The Hamilton College Marathon Canoe Racing Team did it again! Starting on Friday, Sept. 7, the team of 20 competed in the annual Adirondack Canoe Classic, hosted by Mac’s Canoe Livery. For two weeks prior to the race, the paddlers woke up before the sun rose to train on Delta Lake in Rome, N.Y.  Before they knew it, they were lined up in Old Forge on Friday morning poised to start the journey.

This year the team entered three C4 canoes and one voyageur canoe, which seats 8, into the race, and Director of Outdoor Leadership Andrew Jillings competed in the K1 kayak class. Jillings was the first Hamiltonian to set off in his kayak. Next, came the voyageur canoe (also called war canoe), with Fiona McLaughlin ’19, Lydia McGinn ’22, Ruth Coolidge ’21, Ben Stoloff ’19, Gus Huiskamp ’21, Wade Steely ’20, Emma Stout ’20, and Keith Ruggles ’20.

The three C4 boats all launched in the same wave and were made up of strong teams. Catherine Berry ’19, Rachel Zuckerman ’19, Emily Steates ’19, and Leigh Gelotte rounded out one of these boats. The other two were filled by Chase Moulton ’19, Marley Napier-Smith ’21, Matt Knowlton ’21, and Sammi D’Angelo ’21, and Alex Holmwood ’19, Maggie Horne ’19, Erin Walicki ’20, and Roger Danilek ’21.

On Day One, the boats made their way, 35 miles in total, through the Fulton Chain, with a brief carry across Route 28 in Inlet, N.Y., from Fifth to Sixth Lake, and then up into Seventh and Eighth Lakes. This time a longer carry took the boats into Brown Tract, notorious for beaver dams and tight turns, which led to Raquette Lake and the Marion River. The day finished in Blue Mountain Lake, and the weary paddlers aided by their loyal Pit Crew made their way to the night’s campsite near Long Lake.

Thanks to Pit Crew members Claudia Morse ’19, Erik Johanssen ’19, Tyler Spector ’19, and Kevin Roback ’17, the paddlers arrived at a collection of campsites already set up and a dinner that was whipped up quickly. Day Two began in Long Lake, where choppy waters challenged and then yielded to the resolve of the paddlers. Then the boats entered Raquette River, where they would fight through unprecedented low waters for the remainder of the day.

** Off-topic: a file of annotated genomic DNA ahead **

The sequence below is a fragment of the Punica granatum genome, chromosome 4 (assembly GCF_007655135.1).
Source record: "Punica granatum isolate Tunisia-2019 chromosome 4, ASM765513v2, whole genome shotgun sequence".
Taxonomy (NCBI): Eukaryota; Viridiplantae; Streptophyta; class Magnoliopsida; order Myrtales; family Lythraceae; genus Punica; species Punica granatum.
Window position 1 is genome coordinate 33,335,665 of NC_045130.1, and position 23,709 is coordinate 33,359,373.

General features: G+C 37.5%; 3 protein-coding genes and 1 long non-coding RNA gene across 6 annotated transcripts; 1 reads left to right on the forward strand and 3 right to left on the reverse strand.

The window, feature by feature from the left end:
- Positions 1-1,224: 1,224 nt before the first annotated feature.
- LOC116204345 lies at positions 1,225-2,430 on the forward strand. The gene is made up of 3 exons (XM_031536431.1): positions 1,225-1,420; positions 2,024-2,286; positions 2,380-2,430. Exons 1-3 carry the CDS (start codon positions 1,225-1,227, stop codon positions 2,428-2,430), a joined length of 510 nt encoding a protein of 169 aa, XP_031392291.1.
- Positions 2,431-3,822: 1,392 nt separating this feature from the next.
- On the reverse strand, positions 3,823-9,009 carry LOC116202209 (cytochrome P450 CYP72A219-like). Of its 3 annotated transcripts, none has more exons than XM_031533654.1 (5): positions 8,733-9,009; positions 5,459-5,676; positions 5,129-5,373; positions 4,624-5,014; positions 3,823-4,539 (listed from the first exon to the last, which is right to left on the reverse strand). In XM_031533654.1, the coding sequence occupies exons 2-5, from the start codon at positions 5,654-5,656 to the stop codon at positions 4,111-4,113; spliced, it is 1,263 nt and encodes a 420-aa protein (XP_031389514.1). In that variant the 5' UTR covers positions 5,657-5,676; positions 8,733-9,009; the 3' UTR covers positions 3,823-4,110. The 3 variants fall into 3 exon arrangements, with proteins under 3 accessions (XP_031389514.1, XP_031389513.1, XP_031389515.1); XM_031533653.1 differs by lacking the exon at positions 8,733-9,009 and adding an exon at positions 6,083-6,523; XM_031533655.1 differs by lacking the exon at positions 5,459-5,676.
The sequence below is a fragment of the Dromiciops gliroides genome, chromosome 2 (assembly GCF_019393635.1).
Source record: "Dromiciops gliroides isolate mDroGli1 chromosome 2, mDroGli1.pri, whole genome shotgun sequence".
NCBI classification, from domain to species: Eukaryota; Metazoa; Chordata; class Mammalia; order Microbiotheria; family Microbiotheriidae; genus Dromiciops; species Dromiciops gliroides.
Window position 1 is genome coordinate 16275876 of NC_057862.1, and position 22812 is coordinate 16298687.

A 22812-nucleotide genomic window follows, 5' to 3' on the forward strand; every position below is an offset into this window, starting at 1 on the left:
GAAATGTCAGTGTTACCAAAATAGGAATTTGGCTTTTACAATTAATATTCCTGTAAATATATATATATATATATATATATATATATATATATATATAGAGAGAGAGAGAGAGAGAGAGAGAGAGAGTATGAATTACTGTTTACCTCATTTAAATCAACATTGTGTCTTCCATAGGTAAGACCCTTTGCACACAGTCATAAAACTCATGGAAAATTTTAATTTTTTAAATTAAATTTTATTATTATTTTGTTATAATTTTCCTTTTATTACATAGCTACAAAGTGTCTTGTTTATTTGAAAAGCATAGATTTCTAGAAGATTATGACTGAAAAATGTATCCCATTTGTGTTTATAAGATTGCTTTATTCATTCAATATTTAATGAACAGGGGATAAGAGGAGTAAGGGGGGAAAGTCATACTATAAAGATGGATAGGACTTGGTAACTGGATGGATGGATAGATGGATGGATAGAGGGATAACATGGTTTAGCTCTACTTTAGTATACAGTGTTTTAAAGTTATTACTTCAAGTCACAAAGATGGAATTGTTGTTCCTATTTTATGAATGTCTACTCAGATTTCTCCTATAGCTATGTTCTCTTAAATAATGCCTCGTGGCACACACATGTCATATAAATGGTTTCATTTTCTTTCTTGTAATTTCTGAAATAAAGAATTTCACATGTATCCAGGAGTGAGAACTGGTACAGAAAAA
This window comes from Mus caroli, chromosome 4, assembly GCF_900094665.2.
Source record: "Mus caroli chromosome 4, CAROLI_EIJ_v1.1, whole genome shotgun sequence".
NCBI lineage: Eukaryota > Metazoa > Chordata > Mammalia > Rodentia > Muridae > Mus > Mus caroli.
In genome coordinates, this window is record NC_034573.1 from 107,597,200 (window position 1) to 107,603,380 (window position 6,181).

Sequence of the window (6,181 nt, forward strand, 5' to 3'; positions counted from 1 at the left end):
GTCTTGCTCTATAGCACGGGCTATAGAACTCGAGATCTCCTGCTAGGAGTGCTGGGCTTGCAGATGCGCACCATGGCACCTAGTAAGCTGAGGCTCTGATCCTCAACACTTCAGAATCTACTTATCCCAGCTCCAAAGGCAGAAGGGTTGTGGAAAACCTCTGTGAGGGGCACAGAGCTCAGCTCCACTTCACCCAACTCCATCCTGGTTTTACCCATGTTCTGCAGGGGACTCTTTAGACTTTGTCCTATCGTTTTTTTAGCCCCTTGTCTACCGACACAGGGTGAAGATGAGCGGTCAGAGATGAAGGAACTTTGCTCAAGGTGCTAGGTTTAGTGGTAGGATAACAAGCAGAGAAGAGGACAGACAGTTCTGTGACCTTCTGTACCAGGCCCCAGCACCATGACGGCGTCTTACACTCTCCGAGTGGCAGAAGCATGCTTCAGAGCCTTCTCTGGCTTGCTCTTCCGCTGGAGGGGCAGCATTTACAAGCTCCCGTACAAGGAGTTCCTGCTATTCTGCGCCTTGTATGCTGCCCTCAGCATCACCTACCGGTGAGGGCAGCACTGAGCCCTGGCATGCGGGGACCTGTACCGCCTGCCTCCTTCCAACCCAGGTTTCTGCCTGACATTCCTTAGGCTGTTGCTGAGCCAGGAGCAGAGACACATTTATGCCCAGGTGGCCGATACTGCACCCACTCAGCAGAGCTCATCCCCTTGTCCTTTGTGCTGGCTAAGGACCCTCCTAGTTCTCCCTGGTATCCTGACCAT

The Raquette Falls portage, 1.5 miles, presented arguably the biggest challenge of the race, but the paddlers all overcame and conquered the hostile landscape. “At the end of the day, with 30 more miles under our belt, I knew that we were going to make it,” said Walicki ’20, one of the three team captains. Again the Pit Crew worked their magic and blessed the team with a pristine campsite and delicious dinner, this time at a campground near Upper Saranac Lake.

Day Three arrived, a 20-mile tour through the Saranac Lakes and up into Lake Flower where the finish line and town of Saranac Lake, N.Y., awaited. It was a scenic paddle, and spirits were high as the boats turned the corner into Lake Flower and saw the town before them. “Once we could see the finish line, we were just taken over by this energy and paddled as hard and as best we could,” said Steely ’20. Cat Berry ’19 echoed the sentiment, “The feeling when we finished was just indescribable, we just couldn’t believe what we had done in only one weekend.”

The only veterans on the team, captains Ruggles ’20, Walicki ’20, and Holmwood ’19 commented on the experience. “We could not be more proud of the team, and we are so thankful to Andrew and the Pit Crew for supporting us through the race, and Mac’s for putting on the event.”

The team hopes to put together a boat to compete in the Long Lake Regatta, which is on Sept. 22. The paddlers are all hungry to get back after it!

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